News Karnataka
Sunday, December 04 2022
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Smile Pinki: Casting a beautiful smile on innocent faces

Photo Credit : By Author

Why do we think our faces are so important? They are the means we use to present ourselves to others and the outside world. However, for people from low-income families who were born with facial deformities, the situation can be different. But even a small act of kindness has the strength to brighten people’s futures.

One such film is Smile Pinki, directed by Megan Mylan which won the Academy Award for Best Documentary (Short Subject). This heart-warming documentary aims to educate viewers on facial deformity by showcasing the faces of real children with clefts and letting us see a glimpse of their life. The objective of the film is to educate and inform viewers that cleft lips are treatable and that the treatment is simple and should be done without hesitation.

The film says that an estimated 35,000 children with cleft deformities are born every year in India alone. Poor children are entitled to free corrective surgeries but their parents either aren’t aware of them or object out of superstition and fear.

The documentary opens with the story of a five-year-old girl called Pinki, who belongs to a poor family in Bihar. She has a cleft lip and to the continuous discrimination from her village school, she has become an outcast among the rest and doesn’t stand school. However, as a ray of hope, her family is approached by a social worker who informs them about free surgery that could help Pinki overcome all her life struggles. The social worker walks around to various places, making them aware of a camp they will be organising to help children with a cleft through surgery. He tries to convince the family or Pinki to attend the camp and thus she undergoes surgery.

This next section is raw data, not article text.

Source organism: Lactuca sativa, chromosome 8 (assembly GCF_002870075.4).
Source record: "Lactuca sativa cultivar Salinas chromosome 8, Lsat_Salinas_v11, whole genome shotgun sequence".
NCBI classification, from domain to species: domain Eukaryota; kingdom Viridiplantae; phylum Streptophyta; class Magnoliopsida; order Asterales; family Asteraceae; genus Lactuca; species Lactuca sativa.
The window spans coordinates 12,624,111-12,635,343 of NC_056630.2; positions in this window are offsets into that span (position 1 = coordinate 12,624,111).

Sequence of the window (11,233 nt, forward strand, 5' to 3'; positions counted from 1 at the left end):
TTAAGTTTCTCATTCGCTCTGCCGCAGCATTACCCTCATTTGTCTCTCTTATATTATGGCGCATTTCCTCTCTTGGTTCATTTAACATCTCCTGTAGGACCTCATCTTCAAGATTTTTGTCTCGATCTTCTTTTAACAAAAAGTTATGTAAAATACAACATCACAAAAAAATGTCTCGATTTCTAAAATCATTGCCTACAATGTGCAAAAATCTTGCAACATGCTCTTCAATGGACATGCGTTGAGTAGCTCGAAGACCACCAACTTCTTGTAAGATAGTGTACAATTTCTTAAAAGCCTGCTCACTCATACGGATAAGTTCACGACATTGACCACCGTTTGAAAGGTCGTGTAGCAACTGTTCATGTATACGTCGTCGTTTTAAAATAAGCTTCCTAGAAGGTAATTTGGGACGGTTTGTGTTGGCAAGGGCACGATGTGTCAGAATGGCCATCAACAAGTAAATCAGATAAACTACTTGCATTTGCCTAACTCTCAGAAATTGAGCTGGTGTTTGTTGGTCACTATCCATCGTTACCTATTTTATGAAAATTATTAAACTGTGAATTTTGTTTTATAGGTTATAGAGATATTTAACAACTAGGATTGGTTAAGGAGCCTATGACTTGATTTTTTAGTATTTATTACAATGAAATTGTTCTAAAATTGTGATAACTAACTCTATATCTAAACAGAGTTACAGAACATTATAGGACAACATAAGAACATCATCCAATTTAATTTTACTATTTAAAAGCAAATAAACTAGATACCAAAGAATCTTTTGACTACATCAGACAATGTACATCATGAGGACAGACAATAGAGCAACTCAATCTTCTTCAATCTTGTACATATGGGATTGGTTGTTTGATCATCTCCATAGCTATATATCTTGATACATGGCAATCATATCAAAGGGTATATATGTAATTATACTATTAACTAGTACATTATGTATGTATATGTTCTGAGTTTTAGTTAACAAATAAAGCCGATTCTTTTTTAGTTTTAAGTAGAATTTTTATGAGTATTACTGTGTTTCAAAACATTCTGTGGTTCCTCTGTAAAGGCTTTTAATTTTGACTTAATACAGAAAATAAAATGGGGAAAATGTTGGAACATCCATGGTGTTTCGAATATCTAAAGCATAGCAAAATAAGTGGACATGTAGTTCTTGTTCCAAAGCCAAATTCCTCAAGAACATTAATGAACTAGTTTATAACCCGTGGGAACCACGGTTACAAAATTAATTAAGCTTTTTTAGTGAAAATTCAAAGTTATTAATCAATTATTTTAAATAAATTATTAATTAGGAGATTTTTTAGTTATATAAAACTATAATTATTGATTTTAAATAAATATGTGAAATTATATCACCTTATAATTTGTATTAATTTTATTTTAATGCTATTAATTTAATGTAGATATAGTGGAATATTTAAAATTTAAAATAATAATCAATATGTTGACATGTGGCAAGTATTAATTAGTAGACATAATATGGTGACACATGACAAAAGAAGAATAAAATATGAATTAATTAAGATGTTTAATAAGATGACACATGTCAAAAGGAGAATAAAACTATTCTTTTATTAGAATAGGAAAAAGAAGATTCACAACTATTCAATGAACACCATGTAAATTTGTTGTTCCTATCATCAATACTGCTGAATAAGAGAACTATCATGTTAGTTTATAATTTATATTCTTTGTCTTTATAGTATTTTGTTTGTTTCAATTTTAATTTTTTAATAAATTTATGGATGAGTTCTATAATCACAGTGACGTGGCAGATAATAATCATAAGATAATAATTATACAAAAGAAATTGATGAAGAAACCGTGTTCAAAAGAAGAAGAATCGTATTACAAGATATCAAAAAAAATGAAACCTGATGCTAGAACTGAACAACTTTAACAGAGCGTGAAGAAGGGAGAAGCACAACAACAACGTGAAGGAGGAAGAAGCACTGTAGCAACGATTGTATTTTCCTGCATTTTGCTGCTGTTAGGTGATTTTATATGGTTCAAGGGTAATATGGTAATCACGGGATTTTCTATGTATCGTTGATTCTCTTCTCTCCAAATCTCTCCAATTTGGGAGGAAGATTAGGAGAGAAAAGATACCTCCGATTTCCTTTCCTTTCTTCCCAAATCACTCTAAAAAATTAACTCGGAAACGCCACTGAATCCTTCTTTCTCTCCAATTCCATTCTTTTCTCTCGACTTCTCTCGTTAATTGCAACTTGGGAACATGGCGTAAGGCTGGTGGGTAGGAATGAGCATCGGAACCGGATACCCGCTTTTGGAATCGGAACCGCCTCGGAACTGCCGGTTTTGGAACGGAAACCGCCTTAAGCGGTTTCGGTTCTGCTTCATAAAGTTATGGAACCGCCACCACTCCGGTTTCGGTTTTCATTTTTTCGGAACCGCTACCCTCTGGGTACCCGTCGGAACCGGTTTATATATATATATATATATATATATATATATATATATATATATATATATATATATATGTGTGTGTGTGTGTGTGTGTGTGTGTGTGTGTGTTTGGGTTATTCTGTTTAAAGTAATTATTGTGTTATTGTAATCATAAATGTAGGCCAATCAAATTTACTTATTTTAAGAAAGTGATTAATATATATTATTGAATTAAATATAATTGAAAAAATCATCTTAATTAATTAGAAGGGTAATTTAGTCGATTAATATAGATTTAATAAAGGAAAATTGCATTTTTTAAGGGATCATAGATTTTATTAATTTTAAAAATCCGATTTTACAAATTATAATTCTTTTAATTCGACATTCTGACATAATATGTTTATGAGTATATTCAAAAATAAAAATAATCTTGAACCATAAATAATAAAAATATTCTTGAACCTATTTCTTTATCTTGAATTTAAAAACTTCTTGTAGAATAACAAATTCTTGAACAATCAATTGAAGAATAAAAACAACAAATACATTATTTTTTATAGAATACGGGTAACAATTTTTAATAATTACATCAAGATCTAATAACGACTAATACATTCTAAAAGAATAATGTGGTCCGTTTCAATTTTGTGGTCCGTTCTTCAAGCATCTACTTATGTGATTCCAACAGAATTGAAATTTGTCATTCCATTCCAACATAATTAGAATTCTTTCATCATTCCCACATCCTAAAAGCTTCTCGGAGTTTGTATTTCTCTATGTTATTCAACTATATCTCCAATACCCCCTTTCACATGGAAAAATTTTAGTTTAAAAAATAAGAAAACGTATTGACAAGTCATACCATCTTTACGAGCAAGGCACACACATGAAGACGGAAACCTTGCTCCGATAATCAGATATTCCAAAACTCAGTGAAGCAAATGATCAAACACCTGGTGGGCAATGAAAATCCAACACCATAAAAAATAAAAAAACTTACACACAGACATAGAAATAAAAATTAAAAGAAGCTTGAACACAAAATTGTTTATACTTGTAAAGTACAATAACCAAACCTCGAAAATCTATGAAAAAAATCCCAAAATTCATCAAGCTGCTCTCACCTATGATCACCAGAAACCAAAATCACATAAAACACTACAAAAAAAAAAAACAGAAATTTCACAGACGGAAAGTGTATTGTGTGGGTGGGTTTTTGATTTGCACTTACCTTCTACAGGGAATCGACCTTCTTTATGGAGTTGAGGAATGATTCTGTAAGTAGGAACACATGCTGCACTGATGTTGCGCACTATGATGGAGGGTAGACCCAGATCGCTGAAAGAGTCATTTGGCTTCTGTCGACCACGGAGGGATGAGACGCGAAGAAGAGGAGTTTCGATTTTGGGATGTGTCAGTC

It also focuses on another boy Ghutaru with a similar condition.

Like Pinki, he too doesn’t go to school and rarely speaks due to the deformity in the cleft palate. Both Pink and Ghutaru get a new life following the surgery. And they leave with a beautiful smile and enlist their names to join the school and be like any other kids without having to face any difficulties.

Smile Pinki’s simplicity is what gives it beauty. One might feel that the film’s dialogue, cinematography, script, and other aspects are poor. However, it should be noted that the film’s goal was not to win over audiences; rather, it was to convey the harsh realities faced by thousands of children who are born with a cleft. This enables the audience to directly get connected with the people in the film.

The film succeeds in raising awareness despite having several technical flaws and it rightly deserved the Academy Award in 2008.

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Reshma B.

Reshma Babu, a young Postgraduate in Mass Communication and Journalism from St. Aloysius College, Mangalore University, utilises her considerable learned journalistic knowledge and inherent story writing and sub-editing abilities to add value to the company’s media brands and the editorial team. All dimensions of human interaction are her prime focus.

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